The Hardboiled Fiction of Chandler, Cain and Hammett: Pulp Magazines and Film Noir
Explore the gritty world of hardboiled fiction in this article, featuring the works of Raymond Chandler, James M. Cain, and Dashiell Hammett. Discover how their stories published in pulp magazines influenced film noir and portrayed the dark underside of the American dream.
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1. The Hardboiled Fiction of Raymond Chandler and James M. Cain
2. In the 1920s and 1930s, cheap newsprint led to an increase in pulp magazines like The Black Mask. The pulps published detective stories with sensational plots featuring crime, sex, money, blackmail, etc. Raymond Chandler, James M. Cain, and Dashiell Hammett published fiction in these magazines.
3. Early reflection of alienation and the dark underside of the American dream. Influenced the films that would later be called film noir. Urban settings, including Los Angeles.
4. As we discussed yesterday, theres an ironic resonance in its name: city of angels. An environment full of nondescript modern buildings. City of transitory residents: alienation, lack of sense of community. City of illusions: Hollywoods dream factory. A city of automobiles, with no true central core in the sense of other cities. Ironic contrast between the bright, sunny climate and the dark corruption of the people. Gertrude Stein: There is no there there.
5. Alienated characters confront a world of chaos and corruption in which (they believe) two wrongs can make a right. Theres a sense that crime might just paythis time. Hardboiled: absence of sentimentality or overt moralizing. Stoic or disaffected attitudes complicated by (negative) emotions such as sexual passion, anger, greed, or a desire for revenge.
6. Often a get rich quick approach to the American dream. Success depends not on hard work but on the big scorebeating the system by defrauding its institutions. In Double Indemnity, the insurance industry is the institution.
7. Tries to make sense of the confusion he sees around him and order out of the chaos. Lives by a code of his own but may break the law in doing what he believes is right. Refuses to accept the authority of corrupt institutions (police, wealthy industrialists) and, through his use of wit, is often openly defiant toward and dismissive of them.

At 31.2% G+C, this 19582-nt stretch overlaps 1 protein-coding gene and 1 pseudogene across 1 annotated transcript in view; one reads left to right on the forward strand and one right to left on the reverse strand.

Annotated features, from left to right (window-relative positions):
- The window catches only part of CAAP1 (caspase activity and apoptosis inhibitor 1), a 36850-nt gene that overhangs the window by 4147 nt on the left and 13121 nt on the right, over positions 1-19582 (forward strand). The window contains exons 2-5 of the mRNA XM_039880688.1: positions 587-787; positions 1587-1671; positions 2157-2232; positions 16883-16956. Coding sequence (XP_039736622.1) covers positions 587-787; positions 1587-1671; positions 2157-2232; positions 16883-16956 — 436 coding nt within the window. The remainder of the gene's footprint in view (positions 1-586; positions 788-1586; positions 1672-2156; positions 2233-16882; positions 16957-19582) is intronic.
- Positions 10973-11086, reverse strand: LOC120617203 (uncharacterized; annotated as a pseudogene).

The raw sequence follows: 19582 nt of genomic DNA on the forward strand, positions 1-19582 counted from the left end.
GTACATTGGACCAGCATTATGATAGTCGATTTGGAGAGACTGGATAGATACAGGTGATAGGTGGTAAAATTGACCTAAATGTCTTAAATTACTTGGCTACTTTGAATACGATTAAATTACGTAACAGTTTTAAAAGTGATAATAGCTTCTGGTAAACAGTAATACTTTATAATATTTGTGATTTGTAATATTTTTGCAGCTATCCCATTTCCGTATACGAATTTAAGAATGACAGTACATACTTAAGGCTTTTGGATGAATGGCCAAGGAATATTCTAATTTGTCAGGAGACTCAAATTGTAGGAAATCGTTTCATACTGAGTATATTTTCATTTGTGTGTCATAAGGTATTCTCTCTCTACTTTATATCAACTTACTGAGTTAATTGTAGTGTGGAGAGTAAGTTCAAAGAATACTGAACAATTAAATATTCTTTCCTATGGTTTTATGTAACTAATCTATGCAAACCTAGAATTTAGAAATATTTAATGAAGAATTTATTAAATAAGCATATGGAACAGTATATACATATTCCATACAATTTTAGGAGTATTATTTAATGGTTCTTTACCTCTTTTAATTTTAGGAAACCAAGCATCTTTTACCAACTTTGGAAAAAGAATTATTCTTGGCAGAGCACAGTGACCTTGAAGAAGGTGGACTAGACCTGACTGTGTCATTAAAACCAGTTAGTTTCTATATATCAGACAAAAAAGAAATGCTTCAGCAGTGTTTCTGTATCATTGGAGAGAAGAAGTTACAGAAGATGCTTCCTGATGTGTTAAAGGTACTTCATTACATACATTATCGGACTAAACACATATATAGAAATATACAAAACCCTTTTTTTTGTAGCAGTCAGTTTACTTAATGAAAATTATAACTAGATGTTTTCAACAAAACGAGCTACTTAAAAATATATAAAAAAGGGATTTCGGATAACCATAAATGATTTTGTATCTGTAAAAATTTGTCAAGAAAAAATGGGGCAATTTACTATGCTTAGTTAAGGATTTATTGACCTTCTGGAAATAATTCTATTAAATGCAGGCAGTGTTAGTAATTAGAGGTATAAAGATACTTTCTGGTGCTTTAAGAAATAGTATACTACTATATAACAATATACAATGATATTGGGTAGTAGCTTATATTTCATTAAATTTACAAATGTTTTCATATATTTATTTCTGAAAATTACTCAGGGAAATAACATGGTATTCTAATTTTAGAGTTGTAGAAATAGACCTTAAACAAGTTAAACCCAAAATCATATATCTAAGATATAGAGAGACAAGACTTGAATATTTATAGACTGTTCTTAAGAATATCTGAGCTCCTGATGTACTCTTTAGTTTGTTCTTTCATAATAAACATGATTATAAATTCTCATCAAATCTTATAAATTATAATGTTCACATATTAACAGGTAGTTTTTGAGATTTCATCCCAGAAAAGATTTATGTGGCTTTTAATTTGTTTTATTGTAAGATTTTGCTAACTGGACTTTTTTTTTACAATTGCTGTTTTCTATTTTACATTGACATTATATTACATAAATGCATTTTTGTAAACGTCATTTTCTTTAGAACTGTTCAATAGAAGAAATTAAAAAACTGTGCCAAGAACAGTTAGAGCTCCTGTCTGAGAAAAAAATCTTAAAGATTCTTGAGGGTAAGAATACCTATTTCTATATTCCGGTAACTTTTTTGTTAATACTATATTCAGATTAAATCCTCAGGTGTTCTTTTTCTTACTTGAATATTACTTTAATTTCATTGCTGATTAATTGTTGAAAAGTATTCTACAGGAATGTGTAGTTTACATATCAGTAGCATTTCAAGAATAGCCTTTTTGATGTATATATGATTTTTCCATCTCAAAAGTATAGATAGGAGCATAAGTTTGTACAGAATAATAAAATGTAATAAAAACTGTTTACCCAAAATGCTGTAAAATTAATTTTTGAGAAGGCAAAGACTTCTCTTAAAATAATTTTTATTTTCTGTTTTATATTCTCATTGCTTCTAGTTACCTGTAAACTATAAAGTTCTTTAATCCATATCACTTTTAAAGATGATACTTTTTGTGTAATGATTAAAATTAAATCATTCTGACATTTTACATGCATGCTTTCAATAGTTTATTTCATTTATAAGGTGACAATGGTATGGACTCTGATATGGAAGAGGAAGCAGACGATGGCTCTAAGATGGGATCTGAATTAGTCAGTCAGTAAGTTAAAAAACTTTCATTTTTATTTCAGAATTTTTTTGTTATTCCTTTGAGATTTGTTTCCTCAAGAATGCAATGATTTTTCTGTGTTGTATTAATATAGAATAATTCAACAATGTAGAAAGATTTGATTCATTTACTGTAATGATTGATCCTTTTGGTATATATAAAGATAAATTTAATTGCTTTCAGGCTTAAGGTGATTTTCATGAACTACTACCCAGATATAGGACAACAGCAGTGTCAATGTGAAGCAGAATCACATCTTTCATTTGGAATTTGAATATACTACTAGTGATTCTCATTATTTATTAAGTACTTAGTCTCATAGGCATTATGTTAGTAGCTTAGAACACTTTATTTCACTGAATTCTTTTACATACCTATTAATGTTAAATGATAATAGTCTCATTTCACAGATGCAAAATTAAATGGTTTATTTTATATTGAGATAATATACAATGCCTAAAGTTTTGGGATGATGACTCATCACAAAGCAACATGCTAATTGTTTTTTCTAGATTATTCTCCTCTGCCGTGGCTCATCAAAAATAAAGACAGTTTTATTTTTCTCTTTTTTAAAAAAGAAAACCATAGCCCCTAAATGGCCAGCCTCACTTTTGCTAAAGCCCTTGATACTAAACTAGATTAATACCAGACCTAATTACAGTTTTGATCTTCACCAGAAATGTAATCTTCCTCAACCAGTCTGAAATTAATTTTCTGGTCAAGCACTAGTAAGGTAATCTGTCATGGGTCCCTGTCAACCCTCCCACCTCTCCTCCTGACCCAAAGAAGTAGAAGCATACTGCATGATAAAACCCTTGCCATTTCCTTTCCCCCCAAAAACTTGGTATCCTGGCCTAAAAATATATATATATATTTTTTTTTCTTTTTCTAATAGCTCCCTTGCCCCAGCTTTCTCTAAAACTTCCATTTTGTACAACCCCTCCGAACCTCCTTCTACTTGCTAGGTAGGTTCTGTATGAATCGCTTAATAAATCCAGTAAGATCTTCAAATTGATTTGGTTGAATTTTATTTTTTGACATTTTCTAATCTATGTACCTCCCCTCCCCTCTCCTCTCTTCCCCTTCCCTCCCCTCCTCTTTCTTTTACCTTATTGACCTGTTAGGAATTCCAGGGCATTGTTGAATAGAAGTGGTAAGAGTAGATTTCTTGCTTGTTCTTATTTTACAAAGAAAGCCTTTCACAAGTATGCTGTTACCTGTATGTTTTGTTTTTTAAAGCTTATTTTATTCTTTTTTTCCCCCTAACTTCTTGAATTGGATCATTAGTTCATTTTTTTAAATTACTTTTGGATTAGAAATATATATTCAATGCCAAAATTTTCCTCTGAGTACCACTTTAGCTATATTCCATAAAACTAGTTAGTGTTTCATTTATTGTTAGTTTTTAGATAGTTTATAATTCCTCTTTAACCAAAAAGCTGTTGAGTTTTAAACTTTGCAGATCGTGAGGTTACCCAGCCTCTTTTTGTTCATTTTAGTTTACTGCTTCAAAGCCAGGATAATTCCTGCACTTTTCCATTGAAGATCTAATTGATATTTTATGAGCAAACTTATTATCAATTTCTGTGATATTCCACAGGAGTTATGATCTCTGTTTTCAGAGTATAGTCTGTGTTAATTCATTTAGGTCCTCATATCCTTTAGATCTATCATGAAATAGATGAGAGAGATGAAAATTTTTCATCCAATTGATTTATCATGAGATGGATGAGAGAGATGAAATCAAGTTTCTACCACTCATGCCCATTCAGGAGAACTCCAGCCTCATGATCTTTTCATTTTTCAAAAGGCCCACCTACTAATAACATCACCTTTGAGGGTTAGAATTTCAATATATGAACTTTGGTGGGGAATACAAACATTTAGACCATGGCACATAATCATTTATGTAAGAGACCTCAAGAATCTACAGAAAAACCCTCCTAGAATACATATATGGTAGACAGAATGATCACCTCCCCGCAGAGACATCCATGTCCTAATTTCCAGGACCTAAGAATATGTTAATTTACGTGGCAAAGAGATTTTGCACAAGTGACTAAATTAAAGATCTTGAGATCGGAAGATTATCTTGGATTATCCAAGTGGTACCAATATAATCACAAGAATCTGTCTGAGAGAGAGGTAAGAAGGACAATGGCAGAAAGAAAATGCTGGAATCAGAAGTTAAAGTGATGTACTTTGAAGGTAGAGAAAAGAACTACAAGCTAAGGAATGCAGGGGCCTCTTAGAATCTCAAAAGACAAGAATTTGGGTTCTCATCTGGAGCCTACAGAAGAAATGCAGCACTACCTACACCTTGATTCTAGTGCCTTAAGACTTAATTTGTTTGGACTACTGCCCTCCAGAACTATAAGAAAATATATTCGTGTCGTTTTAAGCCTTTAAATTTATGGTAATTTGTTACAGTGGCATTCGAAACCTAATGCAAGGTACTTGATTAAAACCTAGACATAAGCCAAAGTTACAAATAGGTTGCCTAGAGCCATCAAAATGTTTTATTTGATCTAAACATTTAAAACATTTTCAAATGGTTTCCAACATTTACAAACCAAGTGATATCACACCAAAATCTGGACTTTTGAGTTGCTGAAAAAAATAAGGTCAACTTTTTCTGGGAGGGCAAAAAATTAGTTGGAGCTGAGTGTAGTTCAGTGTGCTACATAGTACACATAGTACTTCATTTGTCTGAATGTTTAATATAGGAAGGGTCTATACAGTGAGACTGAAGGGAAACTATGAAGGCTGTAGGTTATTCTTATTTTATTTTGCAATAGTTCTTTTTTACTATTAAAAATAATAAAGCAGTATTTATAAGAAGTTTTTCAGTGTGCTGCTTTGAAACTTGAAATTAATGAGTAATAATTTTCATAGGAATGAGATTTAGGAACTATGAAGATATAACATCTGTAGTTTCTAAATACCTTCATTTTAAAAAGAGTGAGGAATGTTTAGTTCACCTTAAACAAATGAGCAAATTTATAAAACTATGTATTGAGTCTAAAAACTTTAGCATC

8. Sometimes a chivalrous figure (a knight) protective of women and weaker characters. Disillusioned by human nature, since people routinely lie to him, but continues to try to fight injustice. Dashiell Hammett: Sam Spade, The Maltese Falcon Raymond Chandler: Philip Marlowe James M. Cain: doesnt use the detective figure as a protagonist in Double Indemnity
9. But down these mean streets a man must go who is not himself mean, who is neither tarnished nor afraid. The detective in this kind of story must be such a man. He talks as the man of his age talks, that is, with rude wit, a lively sense of the grotesque, a disgust for sham, and a contempt for pettiness. The story is his adventure in search of a hidden truth, and it would be no adventure if it did not happen to a man fit for adventure.
10. Background: WWI veteran, journalist, editor, screenwriter. Was the first to use the plot of a wife murdering a husband for the insurance. The Postman Always Rings Twice (19 3 4) Double Indemnity (1936) Mildred Pierce (1941)
11. Background: British, ed. Dulwich College, London; WWI veteran; accountant. Fascinated by American slang and use of language,. The Big Sleep (1939) Farewell, My Lovely (1940) The Lady in the Lake (1943) Screenplay (with Billy Wilder) for Double Indemnity (1944) The Long Goodbye (1953)
12. Screenwriters: Raymond Chandler and Billy Wilder; directed by Billy Wilder Chandler, interested in language, added wit and depth to the books dialogue, which even Cain admitted wouldnt play. Wilder, who had been a director in Germany, brought an outsiders view to the depiction of Los Angeles and Cains American story.